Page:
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CP-057 Optimising pharmacotherapy in institutionalised elderly patients: the role of hospital pharmacists
  1. R López-Sepúlveda1,
  2. MS Martín Sances2,
  3. MA García Lirola2,
  4. S Anaya Ordóñez2,
  5. E Espínola García2,
  6. J Cabeza Barrera1
  1. 1Complejo Hospitalario Granada. UGC de Farmacia Provincial de Granada-Pharmacy-Granada-Spain, Pharmacy, Granada, Spain
  2. 2Distrito Sanitario Granada-Metropolitano, UGC de Farmacia Provincial de Granada-Pharmacy-Granada-Spain., Pharmacy, Granada, Spain


Background In our region, the pharmaceutical services at nursing homes (NHs) are run by pharmacists from hospitals in the public network. Furthermore, the prescription system in NHs is based on collaboration between general practitioners (GPs) working at NHs and a team of GPs from the National Health Care System specialising in elderly patients.

Purpose To determine if prescriptions proposed by GPs at NHs are appropriate to the clinical needs of institutionalised elderly patients.

Material and methods This was a prospective study conducted between March and June 2016. NHs in the reference area of two tertiary hospitals were studied. The study population was patients admitted for the first time to one of the NHs. Our pharmacy unit created a database to register the following: home medication, medication proposed at NH and medications proposed for revision. Four revision categories were created: safety, indication, adequacy and other. The team of GPs from the National Health Care System specialising in elderly patients entered the database to indicate if revisions were justified. Justified revisions involved the modification of the prescriptions proposed by GPs from the NHs.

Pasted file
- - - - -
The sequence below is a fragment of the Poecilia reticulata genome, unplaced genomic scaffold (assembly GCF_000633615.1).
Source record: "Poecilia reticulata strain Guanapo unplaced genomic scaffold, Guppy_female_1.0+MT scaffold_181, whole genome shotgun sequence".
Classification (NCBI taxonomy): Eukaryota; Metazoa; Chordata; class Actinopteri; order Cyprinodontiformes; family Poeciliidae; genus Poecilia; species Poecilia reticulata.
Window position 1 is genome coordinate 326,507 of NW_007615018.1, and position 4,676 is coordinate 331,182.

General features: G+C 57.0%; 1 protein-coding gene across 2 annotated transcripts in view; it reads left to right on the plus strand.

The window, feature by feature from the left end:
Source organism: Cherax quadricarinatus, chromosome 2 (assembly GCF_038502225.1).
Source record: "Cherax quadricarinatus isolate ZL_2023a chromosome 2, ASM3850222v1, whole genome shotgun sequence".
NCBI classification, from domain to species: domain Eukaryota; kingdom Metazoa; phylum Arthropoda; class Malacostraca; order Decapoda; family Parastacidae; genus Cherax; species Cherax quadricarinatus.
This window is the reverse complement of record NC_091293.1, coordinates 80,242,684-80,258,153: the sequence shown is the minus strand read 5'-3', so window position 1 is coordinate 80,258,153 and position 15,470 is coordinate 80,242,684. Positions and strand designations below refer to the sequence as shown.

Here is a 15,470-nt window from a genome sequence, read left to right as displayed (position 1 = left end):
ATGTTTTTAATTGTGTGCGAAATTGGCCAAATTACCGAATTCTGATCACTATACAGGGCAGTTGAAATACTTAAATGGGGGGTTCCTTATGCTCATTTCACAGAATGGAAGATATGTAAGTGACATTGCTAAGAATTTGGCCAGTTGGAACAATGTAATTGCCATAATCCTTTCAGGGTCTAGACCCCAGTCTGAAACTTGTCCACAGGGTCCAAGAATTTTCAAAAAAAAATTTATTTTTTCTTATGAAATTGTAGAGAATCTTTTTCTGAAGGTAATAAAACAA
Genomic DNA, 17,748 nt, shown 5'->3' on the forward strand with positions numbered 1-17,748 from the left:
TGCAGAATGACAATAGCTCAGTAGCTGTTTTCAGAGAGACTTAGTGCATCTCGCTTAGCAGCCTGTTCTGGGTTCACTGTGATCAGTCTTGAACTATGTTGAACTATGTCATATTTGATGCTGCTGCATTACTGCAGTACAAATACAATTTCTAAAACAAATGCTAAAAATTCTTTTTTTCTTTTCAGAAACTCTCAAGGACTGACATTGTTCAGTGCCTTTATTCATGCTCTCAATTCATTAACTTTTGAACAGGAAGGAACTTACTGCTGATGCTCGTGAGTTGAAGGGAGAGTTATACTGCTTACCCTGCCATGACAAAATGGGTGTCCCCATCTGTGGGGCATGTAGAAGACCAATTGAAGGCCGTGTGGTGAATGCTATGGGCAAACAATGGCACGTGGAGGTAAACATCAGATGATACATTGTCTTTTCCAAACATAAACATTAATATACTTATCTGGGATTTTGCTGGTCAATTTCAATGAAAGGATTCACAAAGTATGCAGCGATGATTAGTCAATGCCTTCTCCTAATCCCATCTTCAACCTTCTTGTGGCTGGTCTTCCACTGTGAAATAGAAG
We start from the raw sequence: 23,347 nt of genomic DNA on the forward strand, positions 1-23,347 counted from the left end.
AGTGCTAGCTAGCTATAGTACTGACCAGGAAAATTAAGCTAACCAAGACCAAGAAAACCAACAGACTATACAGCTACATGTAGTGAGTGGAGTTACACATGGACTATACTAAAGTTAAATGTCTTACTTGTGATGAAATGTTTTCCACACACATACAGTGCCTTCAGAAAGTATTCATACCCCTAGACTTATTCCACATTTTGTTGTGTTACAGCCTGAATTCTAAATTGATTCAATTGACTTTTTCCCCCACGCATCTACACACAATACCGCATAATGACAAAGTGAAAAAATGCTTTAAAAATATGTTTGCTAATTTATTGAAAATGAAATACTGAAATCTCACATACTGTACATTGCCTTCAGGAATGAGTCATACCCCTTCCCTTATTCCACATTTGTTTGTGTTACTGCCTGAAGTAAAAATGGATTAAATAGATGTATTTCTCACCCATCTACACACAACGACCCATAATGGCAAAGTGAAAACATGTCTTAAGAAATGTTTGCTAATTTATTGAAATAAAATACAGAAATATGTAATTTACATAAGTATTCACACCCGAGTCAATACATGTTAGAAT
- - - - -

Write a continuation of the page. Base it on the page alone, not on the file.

Results 102 patients with a mean age of 81 years were included (72.5% women). 971 prescriptions were studied. Pharmacists registered 505 prescriptions suitable for revision: 25.1% (127) adequacy; 24.6% (124) indication; 17.4% (88) safety; and 32.9% (166) other. 96% of patients had at least one proposed prescription revised. 74.6% of proposed revisions were accepted as justified by the team of GPs specialising in elderly patients. The percentage of acceptance according to each category was 70% (89) adequacy; 64.5% (80) indication; 72.7% (64) safety; and 86.7% (144) other.

Conclusion Prescriptions proposed by GPs at NHs had a high degree of lack of adjustment to the needs of the elderly population due to their special characteristics. Collaboration between hospital pharmacists and a team of specialist GPs is needed for the possibility of improving the pharmacotherapy in elderly populations.

No conflict of interest

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